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Is there a Contemporary in Ladakhi Art?

Curatorial Intensive South Asia, Khoj 
at IIC, New Delhi 2022

Curated by Abeer Gupta

This exhibition locates contemporary art practices in Ladakh through the work of five emerging artists. Notions of culture, heritage and identity, resonate within rapid transformations in urbanity and materiality. Their practices are poised between commercial projects in art and design and developing a repertoire defined by a specific choice of materials, forms, narratives and themes.


Ladakh in the recent decade has developed a significant space within mainstream representation and a set of visual tropes occupies popular imaginations – each artist in this show presents a visual interpretation which helps us challenge some of those stereotypes.


Art and craft practices at the peripheries often negotiates classifications such as folk, tribal, or the indigenous, ensconced within dominant histories and mytholo-
gies of religions or regions. This showcase attempts a counter point and aspires for a nuanced understanding of some contemporary concerns.

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Please click to expand.

Chemat Dorjey

In Memory, Chemat recreates a toy, he and his friends made as children; wrapped in a precious ceremonial scarf – the Khatags and the Phang – wooden spindles used in Ladakh, which has developed into a leitmotif in his artworks. It alludes to the culture of recycling and embodies the material culture of his childhood. The Benevolent Gaze executed in dokra – a form of metal casting prevalent in central India, is an exploration of local motifs and forms that allude to his home as a crossroad of goods and ideas.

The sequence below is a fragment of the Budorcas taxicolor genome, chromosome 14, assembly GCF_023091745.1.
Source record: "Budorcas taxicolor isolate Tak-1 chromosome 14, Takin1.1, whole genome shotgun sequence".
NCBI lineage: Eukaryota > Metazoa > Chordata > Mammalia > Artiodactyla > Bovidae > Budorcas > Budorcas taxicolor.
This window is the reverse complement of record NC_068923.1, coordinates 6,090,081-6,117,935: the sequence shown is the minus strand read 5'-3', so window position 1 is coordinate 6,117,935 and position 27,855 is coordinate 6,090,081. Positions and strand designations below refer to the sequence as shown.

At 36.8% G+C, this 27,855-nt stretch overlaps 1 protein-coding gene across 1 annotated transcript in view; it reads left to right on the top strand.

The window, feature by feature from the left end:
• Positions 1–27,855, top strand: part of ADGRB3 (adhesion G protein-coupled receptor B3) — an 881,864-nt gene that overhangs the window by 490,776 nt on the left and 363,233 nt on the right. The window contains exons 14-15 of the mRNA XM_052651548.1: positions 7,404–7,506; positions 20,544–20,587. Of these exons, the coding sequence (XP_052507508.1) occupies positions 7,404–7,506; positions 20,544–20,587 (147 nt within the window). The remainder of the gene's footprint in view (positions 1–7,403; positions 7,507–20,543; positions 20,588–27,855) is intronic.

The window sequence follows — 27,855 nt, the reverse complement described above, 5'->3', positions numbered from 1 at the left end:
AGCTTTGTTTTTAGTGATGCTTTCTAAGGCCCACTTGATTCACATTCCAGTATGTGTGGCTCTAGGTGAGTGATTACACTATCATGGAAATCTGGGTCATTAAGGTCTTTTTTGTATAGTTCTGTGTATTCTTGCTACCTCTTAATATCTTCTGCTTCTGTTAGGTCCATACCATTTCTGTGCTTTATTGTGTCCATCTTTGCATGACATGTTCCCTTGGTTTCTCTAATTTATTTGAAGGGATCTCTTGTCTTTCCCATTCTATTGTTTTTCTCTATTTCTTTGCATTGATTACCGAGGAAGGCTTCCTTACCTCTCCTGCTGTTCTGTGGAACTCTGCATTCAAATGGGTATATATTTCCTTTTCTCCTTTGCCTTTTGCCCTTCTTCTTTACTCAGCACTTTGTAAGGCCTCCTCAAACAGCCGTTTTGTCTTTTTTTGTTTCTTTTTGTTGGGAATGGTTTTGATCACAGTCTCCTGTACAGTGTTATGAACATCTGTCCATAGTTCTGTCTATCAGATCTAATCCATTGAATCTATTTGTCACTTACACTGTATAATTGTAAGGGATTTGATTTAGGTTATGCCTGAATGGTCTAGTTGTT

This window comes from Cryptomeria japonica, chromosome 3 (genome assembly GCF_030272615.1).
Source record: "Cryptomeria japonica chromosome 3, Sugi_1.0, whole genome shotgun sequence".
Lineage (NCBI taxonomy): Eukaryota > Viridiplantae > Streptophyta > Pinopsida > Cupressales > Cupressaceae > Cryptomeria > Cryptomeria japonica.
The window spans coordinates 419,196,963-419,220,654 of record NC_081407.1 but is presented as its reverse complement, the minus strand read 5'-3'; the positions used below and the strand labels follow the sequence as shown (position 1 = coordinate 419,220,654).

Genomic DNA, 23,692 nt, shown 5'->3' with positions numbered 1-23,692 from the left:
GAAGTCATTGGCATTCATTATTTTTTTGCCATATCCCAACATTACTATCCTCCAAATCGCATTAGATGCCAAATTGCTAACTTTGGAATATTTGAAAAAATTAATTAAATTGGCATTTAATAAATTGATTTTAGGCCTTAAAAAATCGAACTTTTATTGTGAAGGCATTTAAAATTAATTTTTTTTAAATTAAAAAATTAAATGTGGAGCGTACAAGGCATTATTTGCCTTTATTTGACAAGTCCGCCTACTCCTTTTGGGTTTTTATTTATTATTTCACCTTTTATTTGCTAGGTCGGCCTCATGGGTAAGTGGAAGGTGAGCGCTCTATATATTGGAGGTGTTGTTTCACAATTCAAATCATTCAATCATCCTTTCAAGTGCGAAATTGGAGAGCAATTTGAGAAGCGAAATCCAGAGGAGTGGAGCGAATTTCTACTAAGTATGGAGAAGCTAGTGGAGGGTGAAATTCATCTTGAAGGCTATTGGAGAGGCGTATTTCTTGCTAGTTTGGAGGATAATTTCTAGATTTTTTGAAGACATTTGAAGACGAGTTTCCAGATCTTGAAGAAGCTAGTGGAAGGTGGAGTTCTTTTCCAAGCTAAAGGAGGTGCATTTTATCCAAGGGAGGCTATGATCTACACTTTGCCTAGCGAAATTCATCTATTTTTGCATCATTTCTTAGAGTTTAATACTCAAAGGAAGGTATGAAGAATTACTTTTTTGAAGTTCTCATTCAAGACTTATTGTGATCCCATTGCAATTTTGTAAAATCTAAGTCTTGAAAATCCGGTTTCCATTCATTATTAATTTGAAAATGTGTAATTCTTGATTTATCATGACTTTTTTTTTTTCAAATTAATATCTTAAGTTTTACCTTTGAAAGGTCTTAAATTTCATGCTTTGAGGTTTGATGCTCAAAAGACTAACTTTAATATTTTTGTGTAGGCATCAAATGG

A sculptor by training, he is a gold medallist from the Institute of Music and Fine Arts, University of Jammu. Upon completion of his masters from the Faculty of Visual Arts, Banaras Hindu University, Varanasi, he exhibited his sculptures in a solo show, Mountain Rhythms, in 2017 at the Lalit Kala Akademi (National Academy of Art) Rabindra Bhavan, New Delhi. Chemat set up the Spindle Art Studio and Café, in 2018, and is a founder member of KANGSING, a collective to promote snow and ice art in Ladakh. He has worked extensively as an illustrator for Stawa Magazine, Leh, has participated in several group shows, and his works are in the collection of Amar Mahal Museum and Library, Jammu, Ladakh Art and Media Organisation (LAMO), Leh, the Jammu & Kashmir Academy of Art, Culture and Languages, Leh, Dr. Shakuntala Mishra National Rehabilitation Centre and University, Lucknow and the Lalit Kala Academy, Delhi. He was the recipient of the the Commemorate Award at the 24th Harbin International Snow Sculpture competition 2019, China and the dPal-rNgam Dus-sTon award by Lt. Governor of Union Territory of Ladakh, 2019.

Tundup Dorjay Churpon